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So, What Happens Now? The Future of the ACA


The derailment of the American Health Care Act (AHCA) has given the supporters of the Affordable Care Act (ACA) much to be joyous about. But many are wondering what happens next in the healthcare debate. According to the Congressional Budget Office, insurance marketplaces established under the ACA are not collapsing and should remain stable — but only if the Trump administration doesn’t actively undermine the ACA. Unfortunately, this work is already underway.

Through his January Executive Order (EO) Trump has already given the Department of Health and Human services (HHS) and other federal agencies the power to alter and grant exemptions to portions of the ACA that prove to be onerous for patients, insurers, drug manufacturers and states. This EO weakens the “individual mandate” by allowing for a lenient interpretation of the “hardship exemptions” to the law. It gives agencies the go-ahead to ignore penalties under the individual mandate. The executive action also makes it possible for the government to grant waivers to states who might want to implement work requirements and require more low-income people to pay premiums to enroll in Medicaid. In total, these actions would decrease the number of enrollees and endanger the stability of the insurance markets.

Due to the stalling of the AHCA, essential health benefits (emergency services, hospitalization, maternity care and newborn care among others) under the ACA were preserved. But the secretary of the HHS can still define the details within these broad benefit categories. For example, HHS could allow insurers more leeway in defining which prescription drugs they would cover. Hence, HHS still has the ability to drastically alter these benefits, lowering the incentive to enroll and further weakening the ACA.

The “risk corridor” program under the ACA asked profitable insurers to pay some of those profits into a pool to help insurers who lost money. If the insurer’s loss exceeded what the companies paid in, the government would step in to make up the difference.

In 2014 Senator Marco Rubio inserted language into the omnibus government spending bill that prohibited HHS from using general funds to pay failing insurers. Thus in 2014, when insurers lost $2.9 billion and paid only $362 million into the program, the government was only able to pay 13 percent of the $2.5 billion that insurers requested. This provision has already caused many insurance co-ops to leave the market. As insurance risk is pooled at the state level, and with so many insurers deciding to leave, states like Tennessee are in a precarious position with some of its counties not having a single insurance provider. It might soon become necessary for the government to intervene and stabilize these marketplaces. With the ACA already hobbled by Senator Rubio, it remains to be seen how the Trump administration will respond.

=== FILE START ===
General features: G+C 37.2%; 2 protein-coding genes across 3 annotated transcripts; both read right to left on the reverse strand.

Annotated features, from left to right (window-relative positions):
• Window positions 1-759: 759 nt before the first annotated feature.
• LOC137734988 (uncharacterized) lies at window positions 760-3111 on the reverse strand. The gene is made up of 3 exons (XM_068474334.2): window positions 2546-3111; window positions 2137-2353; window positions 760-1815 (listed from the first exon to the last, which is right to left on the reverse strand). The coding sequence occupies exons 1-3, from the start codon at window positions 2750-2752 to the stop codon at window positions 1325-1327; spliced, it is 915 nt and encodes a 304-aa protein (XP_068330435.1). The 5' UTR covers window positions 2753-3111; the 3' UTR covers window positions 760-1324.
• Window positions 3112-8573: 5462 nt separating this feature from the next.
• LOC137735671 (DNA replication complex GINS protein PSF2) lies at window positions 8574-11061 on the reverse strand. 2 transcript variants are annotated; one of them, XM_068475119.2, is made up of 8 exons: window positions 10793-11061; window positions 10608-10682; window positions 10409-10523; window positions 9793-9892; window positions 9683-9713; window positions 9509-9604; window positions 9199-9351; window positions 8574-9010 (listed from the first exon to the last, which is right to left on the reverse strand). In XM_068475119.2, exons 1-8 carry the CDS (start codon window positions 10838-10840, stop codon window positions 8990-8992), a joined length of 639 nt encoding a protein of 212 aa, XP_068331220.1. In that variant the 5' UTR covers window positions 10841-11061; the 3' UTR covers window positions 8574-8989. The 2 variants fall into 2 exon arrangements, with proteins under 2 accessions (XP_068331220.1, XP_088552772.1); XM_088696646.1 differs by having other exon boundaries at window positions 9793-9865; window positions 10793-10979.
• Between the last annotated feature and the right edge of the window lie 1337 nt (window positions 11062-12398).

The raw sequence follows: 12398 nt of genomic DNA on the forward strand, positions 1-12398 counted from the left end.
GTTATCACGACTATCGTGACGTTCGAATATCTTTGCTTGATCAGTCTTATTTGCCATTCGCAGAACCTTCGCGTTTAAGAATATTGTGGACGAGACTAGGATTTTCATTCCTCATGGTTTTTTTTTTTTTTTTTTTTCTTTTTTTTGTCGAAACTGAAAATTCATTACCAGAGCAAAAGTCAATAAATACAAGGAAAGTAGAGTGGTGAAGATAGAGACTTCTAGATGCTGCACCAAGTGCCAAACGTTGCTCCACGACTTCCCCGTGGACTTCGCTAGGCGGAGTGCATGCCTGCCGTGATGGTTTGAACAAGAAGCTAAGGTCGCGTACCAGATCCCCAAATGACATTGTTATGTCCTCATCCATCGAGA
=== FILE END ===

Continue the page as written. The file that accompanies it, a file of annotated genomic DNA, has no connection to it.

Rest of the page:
The administration can also decide to stop cost-sharing subsidy payments with insurers. These payments lower the enrollee’s out-of-pocket payment for deductibles, coinsurance and copayments and, in addition, lowers their maximum out of pocket cost. The subsidies are linked to the person’s income and family size such that people with incomes less than or equal to 150% of the federal poverty level (FPL) can enroll in a plan where cost sharing subsidies cover on average 94% of out of pocket costs while those whose incomes are within 200-250% FPL would have on average 73% of their costs covered. If the subsidies are taken away, co-payments and deductibles will rise, further decreasing the size of the insurance pool.

Lastly, the Trump administration has already canceled $5 million in ads that were aimed at getting more people to sign up for insurance by the open enrollment deadline January 31, 2017. This outreach is essential to the success of the ACA, and if this continues enough young and healthy people may not sign up for insurance to keep the ACA viable.

By no means is the healthcare debate in the US settled. There are many changes on the horizon of which supporters of the ACA should be cognizant. The ACA may be the law of the land, but its survival is not yet certain.

Syed Shehab Syed Shehab (2 Posts)

Contributing Writer

Larner College of Medicine at the University of Vermont


Fourth-year medical student. Interested in issues around diversity and inclusion, social justice in medicine and looking at health systems and how they can be used to improve access and delivery of care.